10 August 2012





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As Finance Minister, my role is often seen as a dry one – watching Government spending closely and keeping the Budget on track, saying ‘No’ to other Ministers and chasing efficiencies.

Yes, it’s true that those things are a large part of my job, but one of the privileges of being the Minister for Finance is that you work at the centre of government, and this means the opportunity to influence and implement change in how government functions.

In this context, one of my priorities has been to look at ways in which government as an institution can help improve the gender balance in Australia’s boardrooms.

It’s very clear, whether it’s in the private sector or in government, that there is still a lot of work to do to ensure boardrooms better reflect the diversity of our community.

This is not simply an issue of representation. It is an issue of ability.

Because if we’re not fully utilising the capacity and talents of over half of the population, then we’re holding ourselves back.

Julie Collins, as Minister for the Status of Women, is doing great work to advance equality for women in both the private and public sectors.

Because on this issue, government can demonstrate real leadership.

By improving diversity on government Boards, we can effect positive change on boards across all sectors.

But before I get on to that specific issue, I want to start my remarks today by discussing the broader issue of gender equality and the imperative for change.


I start from the proposition that there should be equality in all aspects of our lives.

Whether it’s on the basis of race, gender, ethnicity or any other attribute, we should be striving for a society where all people are judged on their abilities alone.

This has long guided my approach to public life – in fact, it’s been a guiding principle in all aspects of my life.

The principle of equality is fundamental to who we are; it is part of our collective philosophical foundations.

It has been one of the most enduring forces in our community.

And it is also about individual aspirations, about enabling every citizen to realise their full potential.

So, when we speak of equality – whether in terms of representation around the boardroom table or the achievement of equal pay – it is not simply a matter of fairness.

Equality is more than trying to get an equal share. It’s actually about the nature of our democracy.

It’s about enabling every citizen to achieve – and to have every opportunity to achieve – according to their capacity. 

It is about ensuring that no individual is constrained because of their gender, racial or cultural background or their sexuality.

And, just as the individual benefits from equality, so too does our society as a whole.

Sadly, this is one aspect in the case for equality that is often overlooked.

We all benefit if achievement is based on capacity because that is when the best person gets the job.


In Australia, we have certainly seen significant change over what has been a relatively short span of time.

If I look at my mother’s generation – their prospects for employment were typically limited to clerical, teaching or caring roles, and women were expected to retire when they got married.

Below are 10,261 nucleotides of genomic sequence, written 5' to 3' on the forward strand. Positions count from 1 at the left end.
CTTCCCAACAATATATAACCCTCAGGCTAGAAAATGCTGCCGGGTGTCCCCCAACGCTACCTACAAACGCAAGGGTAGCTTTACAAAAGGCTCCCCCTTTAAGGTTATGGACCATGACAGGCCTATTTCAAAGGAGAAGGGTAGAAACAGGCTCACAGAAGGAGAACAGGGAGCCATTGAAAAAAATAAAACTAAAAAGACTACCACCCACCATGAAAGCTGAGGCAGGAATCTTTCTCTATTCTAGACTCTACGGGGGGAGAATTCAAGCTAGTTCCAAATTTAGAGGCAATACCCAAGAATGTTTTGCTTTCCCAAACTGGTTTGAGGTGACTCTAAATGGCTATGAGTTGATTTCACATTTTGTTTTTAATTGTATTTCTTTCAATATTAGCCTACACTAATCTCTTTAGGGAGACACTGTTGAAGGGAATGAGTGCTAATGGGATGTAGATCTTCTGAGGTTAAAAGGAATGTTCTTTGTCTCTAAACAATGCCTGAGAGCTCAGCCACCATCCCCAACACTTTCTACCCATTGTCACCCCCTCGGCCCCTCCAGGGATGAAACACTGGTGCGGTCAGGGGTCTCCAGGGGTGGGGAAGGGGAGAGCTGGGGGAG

Indeed, if I think back to the expectations society had of my mother and her four sisters growing up in the 1950’s, they were so distant to the aspirations I was lucky to have when I was young.

Just watch an episode of the ‘Mad Men’ series (as good as it is) and you can’t help but be struck by the unremitting sexism of the times it portrays.

Thankfully, the steps we’ve taken since the post-war era sees Australia a different country; a more equal country.

Of course, there is still more to do and the change is incremental, which is to be expected.

After all, each generation is informed and shaped by the generations that preceded it.

And, as each generation moves closer to an equal society than the one before them, improvement is made.

Today, you see a female Prime Minister and a female Governor General. There are three female Justices on the High Court and two State Governors are women.

In business, women are increasingly holding positions of influence, and we have women in leadership roles in the fields of law, medicine and science.

But the fact that these are noteworthy means we still have work to do.

Because they should be unsurprising.

My hope – and I’m sure this view is shared by everyone here – is that the steps our generation has taken will mean that my daughter and her generation, and all women that follow, will have even greater opportunities to succeed on the basis of their abilities.


But we must remember that the momentum for change is not automatic.

Just because we have witnessed change from my mother’s generation to mine, does not mean progress will continue for the next generation.

Rather, it must be spurred on by committed individuals.

We cannot rest on our laurels and assume that time alone will see equality occur.

It requires constant attention to not only make progress, but also to ensure that the progress made is not unwound.

As a Labor Government, we understand that real equality requires redressing the many factors of disadvantage.

And, in large part, our focus is on measures to improve women’s economic security.

Despite making up 45 per cent of the taxpaying workforce, on all measures of economic standing, women tend to be left behind.

Women still tend to earn less than their male counterparts and, due to time out of the workforce for those who choose to have a family, often retire with less superannuation.

The Gillard Government has gone some way to addressing this.

The Government’s reform to triple the tax-free threshold will see over 350,000 Australian women no longer pay any tax.

And for the 2.1 million women who earn less than $37,000, they’ll no longer have to pay tax on their superannuation contributions, boosting their financial position after employment.

What does this all mean?

Quite simply, it means fewer barriers and more opportunities for women at all stages of their lives.

It means economic security and the freedom to pursue new careers and move cities.

This is also why our Government supports women’s participation, which is highlighted through our investments in skills development and supported by accessible and affordable childcare.

Our reforms to child care have seen spending double, with the Government now contributing close to $4.5 billion this financial year.

Our Government is also very proud to have introduced the first paid parental leave scheme in Australia, which is already benefitting over 150,000 parents across the country.